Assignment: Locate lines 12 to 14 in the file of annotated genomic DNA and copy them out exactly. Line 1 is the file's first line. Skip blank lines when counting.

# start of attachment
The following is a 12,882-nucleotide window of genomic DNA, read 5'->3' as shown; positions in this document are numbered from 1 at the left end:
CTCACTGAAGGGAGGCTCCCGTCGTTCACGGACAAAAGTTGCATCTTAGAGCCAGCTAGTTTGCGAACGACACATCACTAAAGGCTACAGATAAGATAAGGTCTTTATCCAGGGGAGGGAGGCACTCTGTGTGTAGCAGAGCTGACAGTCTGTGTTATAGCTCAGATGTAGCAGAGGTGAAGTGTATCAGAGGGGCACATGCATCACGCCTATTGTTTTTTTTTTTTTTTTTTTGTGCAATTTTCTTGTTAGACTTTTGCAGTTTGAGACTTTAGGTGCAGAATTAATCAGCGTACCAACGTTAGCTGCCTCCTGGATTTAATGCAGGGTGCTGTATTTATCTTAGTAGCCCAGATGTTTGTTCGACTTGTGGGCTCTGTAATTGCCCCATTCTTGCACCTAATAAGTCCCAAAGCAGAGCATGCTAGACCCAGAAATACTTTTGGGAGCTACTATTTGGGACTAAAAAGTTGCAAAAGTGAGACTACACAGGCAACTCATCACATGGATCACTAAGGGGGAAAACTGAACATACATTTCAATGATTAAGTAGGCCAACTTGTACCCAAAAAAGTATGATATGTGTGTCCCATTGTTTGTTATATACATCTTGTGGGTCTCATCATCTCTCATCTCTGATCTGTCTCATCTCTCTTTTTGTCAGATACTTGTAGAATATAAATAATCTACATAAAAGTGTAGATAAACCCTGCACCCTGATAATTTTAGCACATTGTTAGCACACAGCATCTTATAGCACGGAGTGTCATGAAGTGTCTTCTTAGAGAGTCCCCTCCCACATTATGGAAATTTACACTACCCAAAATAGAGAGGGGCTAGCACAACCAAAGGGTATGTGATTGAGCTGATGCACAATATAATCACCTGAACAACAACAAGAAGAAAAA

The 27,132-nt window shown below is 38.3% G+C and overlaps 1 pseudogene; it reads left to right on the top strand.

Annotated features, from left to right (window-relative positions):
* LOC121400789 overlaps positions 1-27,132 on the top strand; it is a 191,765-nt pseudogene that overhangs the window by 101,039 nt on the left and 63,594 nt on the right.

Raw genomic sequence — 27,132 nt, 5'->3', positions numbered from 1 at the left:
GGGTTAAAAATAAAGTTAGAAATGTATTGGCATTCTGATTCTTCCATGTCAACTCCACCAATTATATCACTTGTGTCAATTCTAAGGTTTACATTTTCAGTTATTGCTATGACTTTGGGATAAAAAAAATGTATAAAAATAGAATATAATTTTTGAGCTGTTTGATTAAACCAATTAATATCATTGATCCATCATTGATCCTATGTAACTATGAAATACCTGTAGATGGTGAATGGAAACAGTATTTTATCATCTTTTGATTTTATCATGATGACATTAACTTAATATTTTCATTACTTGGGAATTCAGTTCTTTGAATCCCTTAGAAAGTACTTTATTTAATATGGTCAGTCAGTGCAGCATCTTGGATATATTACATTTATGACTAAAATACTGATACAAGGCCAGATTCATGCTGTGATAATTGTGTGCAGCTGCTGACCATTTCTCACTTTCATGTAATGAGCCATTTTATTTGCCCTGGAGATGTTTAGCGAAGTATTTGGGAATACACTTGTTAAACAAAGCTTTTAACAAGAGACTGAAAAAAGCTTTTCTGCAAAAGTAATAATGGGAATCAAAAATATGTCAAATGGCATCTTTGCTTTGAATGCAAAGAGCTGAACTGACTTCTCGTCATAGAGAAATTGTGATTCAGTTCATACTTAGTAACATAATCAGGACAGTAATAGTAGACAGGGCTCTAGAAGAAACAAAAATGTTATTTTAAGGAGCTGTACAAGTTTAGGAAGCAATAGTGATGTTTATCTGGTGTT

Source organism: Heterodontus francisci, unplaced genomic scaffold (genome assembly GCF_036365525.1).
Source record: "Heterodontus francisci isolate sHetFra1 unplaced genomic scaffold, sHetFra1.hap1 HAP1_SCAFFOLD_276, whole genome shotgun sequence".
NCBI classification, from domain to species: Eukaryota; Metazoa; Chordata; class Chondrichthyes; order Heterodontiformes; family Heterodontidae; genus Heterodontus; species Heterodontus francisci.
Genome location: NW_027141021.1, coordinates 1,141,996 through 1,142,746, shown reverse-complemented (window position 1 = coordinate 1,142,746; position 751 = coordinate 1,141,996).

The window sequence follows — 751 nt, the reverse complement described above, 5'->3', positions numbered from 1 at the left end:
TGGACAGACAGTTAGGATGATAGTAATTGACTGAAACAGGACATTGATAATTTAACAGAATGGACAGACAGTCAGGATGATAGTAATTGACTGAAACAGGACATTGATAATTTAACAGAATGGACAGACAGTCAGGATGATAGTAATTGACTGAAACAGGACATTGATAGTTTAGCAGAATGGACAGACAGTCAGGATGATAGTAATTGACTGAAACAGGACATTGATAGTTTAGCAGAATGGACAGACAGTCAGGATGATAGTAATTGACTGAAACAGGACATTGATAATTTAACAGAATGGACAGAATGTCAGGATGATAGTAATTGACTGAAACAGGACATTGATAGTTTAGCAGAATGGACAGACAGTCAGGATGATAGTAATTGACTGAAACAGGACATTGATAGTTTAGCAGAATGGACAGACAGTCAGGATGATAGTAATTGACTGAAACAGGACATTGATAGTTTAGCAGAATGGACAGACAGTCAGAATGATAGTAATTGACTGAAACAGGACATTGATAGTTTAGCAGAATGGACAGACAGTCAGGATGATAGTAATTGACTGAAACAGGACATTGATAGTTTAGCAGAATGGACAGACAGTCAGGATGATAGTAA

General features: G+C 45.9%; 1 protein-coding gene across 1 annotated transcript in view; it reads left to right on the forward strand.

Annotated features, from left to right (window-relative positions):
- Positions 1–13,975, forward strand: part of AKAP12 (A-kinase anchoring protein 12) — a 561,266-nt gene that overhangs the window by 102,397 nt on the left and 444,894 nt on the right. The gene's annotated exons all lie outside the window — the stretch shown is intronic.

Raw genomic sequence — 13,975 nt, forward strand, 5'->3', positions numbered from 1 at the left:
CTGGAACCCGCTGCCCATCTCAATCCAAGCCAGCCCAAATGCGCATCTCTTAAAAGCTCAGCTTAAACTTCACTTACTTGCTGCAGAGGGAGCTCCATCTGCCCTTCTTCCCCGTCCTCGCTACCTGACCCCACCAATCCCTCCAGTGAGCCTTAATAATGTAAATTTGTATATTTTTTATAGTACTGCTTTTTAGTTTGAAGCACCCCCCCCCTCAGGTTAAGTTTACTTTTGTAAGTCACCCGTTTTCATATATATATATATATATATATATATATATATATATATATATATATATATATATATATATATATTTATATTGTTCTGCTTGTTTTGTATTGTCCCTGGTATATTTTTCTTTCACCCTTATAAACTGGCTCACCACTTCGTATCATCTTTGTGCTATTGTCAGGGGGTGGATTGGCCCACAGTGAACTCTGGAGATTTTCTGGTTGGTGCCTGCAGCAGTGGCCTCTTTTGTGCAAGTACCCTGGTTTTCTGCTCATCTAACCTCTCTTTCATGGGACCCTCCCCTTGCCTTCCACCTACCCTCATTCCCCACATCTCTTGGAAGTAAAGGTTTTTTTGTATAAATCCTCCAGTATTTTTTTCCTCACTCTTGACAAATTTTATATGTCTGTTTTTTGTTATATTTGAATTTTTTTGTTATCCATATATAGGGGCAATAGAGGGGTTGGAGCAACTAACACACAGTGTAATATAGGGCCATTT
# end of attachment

The window sequence follows — 751 nt, the reverse complement described above, 5'->3', positions numbered from 1 at the left end:
TGGACAGACAGTTAGGATGATAGTAATTGACTGAAACAGGACATTGATAATTTAACAGAATGGACAGACAGTCAGGATGATAGTAATTGACTGAAACAGGACATTGATAATTTAACAGAATGGACAGACAGTCAGGATGATAGTAATTGACTGAAACAGGACATTGATAGTTTAGCAGAATGGACAGACAGTCAGGATGATAGTAATTGACTGAAACAGGACATTGATAGTTTAGCAGAATGGACAGACAGTCAGGATGATAGTAATTGACTGAAACAGGACATTGATAATTTAACAGAATGGACAGAATGTCAGGATGATAGTAATTGACTGAAACAGGACATTGATAGTTTAGCAGAATGGACAGACAGTCAGGATGATAGTAATTGACTGAAACAGGACATTGATAGTTTAGCAGAATGGACAGACAGTCAGGATGATAGTAATTGACTGAAACAGGACATTGATAGTTTAGCAGAATGGACAGACAGTCAGAATGATAGTAATTGACTGAAACAGGACATTGATAGTTTAGCAGAATGGACAGACAGTCAGGATGATAGTAATTGACTGAAACAGGACATTGATAGTTTAGCAGAATGGACAGACAGTCAGGATGATAGTAA

General features: G+C 45.9%; 1 protein-coding gene across 1 annotated transcript in view; it reads left to right on the forward strand.